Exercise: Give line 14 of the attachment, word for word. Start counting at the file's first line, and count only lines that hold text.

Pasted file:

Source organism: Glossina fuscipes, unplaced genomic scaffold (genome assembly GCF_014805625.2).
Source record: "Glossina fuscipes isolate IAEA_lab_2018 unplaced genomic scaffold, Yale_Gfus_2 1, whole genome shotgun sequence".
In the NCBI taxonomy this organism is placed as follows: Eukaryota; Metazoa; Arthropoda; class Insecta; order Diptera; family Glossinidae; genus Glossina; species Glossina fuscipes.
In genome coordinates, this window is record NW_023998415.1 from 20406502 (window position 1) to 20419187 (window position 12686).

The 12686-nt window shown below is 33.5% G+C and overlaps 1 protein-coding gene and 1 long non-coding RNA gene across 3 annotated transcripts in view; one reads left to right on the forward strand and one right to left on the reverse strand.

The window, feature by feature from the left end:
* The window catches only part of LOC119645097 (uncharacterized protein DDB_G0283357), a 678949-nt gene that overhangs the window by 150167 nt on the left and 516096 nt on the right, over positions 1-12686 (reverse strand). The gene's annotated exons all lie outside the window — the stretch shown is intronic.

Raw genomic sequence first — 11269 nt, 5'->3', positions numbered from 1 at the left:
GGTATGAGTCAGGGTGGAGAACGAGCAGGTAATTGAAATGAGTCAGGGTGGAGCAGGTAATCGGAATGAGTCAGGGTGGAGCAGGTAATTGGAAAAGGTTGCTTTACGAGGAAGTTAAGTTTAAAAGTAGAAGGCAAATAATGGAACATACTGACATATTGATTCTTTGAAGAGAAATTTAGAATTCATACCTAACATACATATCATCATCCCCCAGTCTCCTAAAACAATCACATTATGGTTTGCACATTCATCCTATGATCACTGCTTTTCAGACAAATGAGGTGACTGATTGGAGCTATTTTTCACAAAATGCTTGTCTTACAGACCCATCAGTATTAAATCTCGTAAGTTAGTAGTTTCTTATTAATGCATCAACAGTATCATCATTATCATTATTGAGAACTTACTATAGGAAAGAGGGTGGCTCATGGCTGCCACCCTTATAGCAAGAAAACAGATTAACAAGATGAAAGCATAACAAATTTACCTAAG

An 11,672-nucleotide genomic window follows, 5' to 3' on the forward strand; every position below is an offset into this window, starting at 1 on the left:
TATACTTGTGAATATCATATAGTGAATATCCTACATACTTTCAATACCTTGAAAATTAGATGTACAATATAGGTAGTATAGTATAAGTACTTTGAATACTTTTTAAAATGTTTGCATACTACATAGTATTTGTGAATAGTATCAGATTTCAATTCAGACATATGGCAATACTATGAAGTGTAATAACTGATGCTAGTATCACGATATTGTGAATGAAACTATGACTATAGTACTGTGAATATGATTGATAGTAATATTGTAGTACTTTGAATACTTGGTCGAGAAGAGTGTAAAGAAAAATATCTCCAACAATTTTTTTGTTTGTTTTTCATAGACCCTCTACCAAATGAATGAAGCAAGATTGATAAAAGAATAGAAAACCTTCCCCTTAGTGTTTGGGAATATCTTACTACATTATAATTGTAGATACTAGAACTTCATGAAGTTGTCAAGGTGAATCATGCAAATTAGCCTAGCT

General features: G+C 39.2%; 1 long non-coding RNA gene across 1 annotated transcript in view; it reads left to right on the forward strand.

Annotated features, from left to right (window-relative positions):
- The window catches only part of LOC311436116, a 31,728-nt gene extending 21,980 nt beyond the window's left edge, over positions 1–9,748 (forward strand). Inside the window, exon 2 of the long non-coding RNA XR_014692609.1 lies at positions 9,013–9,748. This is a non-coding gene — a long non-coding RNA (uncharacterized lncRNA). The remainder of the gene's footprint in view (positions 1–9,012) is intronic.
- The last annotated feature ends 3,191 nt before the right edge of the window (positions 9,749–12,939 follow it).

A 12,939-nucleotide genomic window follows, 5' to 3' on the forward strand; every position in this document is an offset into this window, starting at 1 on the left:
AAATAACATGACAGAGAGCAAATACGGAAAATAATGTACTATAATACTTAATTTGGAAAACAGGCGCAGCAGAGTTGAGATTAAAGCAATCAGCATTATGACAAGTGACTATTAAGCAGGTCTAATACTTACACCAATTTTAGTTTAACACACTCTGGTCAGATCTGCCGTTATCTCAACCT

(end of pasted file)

- The window catches only part of LOC311436116, a 31,728-nt gene extending 21,980 nt beyond the window's left edge, over positions 1–9,748 (forward strand). Inside the window, exon 2 of the long non-coding RNA XR_014692609.1 lies at positions 9,013–9,748. This is a non-coding gene — a long non-coding RNA (uncharacterized lncRNA). The remainder of the gene's footprint in view (positions 1–9,012) is intronic.